First, let me start out by saying, kudos to you for attempting to apply traditional research methods to search engine results. Many SEO's have done this before you, and generally keep this to themselves as sharing "amazing findings" usually means you can't exploit or have the upper hand anymore, this said I will share as best I can some pointers and things to look for.
- Identify what part of the algorithm are you trying to improve?
Different searches execute different algorithms.
For instance in a broad term search, engines tend to return a variety of results. Common part of these results include
- News Feeds
- Blog Posts
- Local Results (this is based off of a Geo IP lookup).
Which of these result types are thrown into the mix can vary based on the word.
Example: Cats returns images of cats, and news, Shoes returns local shopping for shoes. (this is based on my IP in Chicago on October 6th)
The goal in returning results for a broad term is to provide a little bit of everything for everyone so that everyone is happy.
Generally any time a regional term is attached to a search, it will modify the results greatly. If you search for "Chicago web design" because the word Chicago is attached, the results will start with a top 10 regional results. (these are the one liners to the right of the map), after than 10 listings will display in general "result fashion".
The results in the "top ten local" tend to be drastically different than those in organic listing below. This is because the local results (from google maps) rely on entirely different data for ranking.
Example: Having a phone number on your website with the area code of Chicago will help in local results... but NOT in the general results. Same with address, yellow book listing and so forth.
Currently (as of 10/06/09) Google is beta testing "caffeine" The main highlight of this engine build is that it returns results in almost half the time. Although you may not consider Google to be slow now... speeding up an algorithm is important when millions of searches happen every hour.
Reducing Spam Listings
We have all found experienced a search that was riddled with spam. The new release of Google Caffeine http://www2.sandbox.google.com/ is a good example. Over the last 10+ one of the largest battles online has been between Search Engine Optimizers and Search Engines. Gaming google (and other engines) is highly profitable and what Google spends most of its time combating.
A good example is again the new release of Google Caffeine. So far my research and also a few others in the SEO field are finding this to be the first build in over 5 years to put more weight on Onsite elements (such as keywords, internal site linking, etc) than prior builds. Before this, each "release" seemed to favor inbound links more and more... this is the first to take a step back towards "content".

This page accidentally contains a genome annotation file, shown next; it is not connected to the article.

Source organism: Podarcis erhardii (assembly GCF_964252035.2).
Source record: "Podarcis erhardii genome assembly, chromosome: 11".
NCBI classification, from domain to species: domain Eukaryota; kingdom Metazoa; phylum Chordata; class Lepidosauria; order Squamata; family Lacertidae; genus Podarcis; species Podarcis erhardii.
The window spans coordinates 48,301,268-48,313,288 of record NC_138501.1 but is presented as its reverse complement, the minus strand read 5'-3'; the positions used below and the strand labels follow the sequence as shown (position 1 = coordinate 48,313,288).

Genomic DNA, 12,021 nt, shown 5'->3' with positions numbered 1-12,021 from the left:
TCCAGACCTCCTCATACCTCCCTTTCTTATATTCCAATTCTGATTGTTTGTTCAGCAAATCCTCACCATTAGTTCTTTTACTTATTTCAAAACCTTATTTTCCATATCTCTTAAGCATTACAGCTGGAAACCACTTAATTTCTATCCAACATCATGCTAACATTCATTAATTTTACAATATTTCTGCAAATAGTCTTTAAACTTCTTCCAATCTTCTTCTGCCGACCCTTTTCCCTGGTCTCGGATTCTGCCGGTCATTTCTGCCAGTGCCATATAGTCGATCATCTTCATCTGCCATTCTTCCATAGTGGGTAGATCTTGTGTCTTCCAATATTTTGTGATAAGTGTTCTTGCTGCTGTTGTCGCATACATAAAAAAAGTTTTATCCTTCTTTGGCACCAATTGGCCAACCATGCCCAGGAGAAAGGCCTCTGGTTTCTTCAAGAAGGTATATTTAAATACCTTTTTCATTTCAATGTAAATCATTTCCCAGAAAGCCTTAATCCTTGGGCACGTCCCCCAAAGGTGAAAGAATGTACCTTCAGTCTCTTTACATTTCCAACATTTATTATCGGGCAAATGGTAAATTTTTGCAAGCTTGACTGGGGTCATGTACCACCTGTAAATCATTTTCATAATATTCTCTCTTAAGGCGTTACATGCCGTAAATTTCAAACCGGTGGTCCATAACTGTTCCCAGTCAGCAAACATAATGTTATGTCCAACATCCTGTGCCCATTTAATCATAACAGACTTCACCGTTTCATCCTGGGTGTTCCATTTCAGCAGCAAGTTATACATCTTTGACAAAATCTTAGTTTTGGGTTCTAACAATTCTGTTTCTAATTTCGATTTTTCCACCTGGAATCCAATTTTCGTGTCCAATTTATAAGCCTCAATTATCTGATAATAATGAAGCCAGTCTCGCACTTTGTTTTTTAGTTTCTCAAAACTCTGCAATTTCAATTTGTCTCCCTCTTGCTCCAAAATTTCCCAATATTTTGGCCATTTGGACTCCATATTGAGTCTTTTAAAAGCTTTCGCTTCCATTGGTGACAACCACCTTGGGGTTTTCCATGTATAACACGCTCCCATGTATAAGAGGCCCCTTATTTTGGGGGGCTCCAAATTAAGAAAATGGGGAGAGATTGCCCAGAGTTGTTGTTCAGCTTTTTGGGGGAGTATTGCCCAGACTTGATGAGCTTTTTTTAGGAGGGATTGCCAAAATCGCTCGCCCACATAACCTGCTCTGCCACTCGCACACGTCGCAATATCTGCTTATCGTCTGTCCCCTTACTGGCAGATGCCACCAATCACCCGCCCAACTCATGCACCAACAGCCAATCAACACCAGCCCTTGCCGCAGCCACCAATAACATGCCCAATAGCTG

Ways to test an algorythm.
Compare two builds of the same engine. This is currently possible by comparing Caffeine (see link above or google, google caffeine) and the current Google.
Compare local results in different regions. Try finding search terms like web design, that return local results without a local keyword modifier. Then, use a proxy (found via google) to search from various locations. You will want to make sure you know the proxies location (find a site on google that will tell your your IP address geo IP zipcode or city). Then you can see how different regions return different results.
Warning... DONT pick the term locksmith... and be wary of any terms that when returning result, have LOTS of spammy listings.. Google local is fairly easy to spam, especially in competitive markets.
Do as mentioned in a prior answer, compare how many "click backs" users require to find a result. You should know, currently, no major engines use "bounce rates" as indicators of sites accuracy. This is PROBABLY because it would be EASY to make it look like your result has a bounce rate in the 4-8% range without actually having one that low... in other words it would be easy to game.
Track how many search variations users use on average for a given term in order to find the result that is desired. This is a good indicator of how well an engine is smart guessing the query type (as mentioned WAY up in this answer).
**Disclaimer. These views are based on my industry experience as of October 6th, 2009. One thing about SEO and engines is they change EVERY DAY. Google could release Caffeine tomorrow, and this would change a lot... that said, this is the fun of SEO research!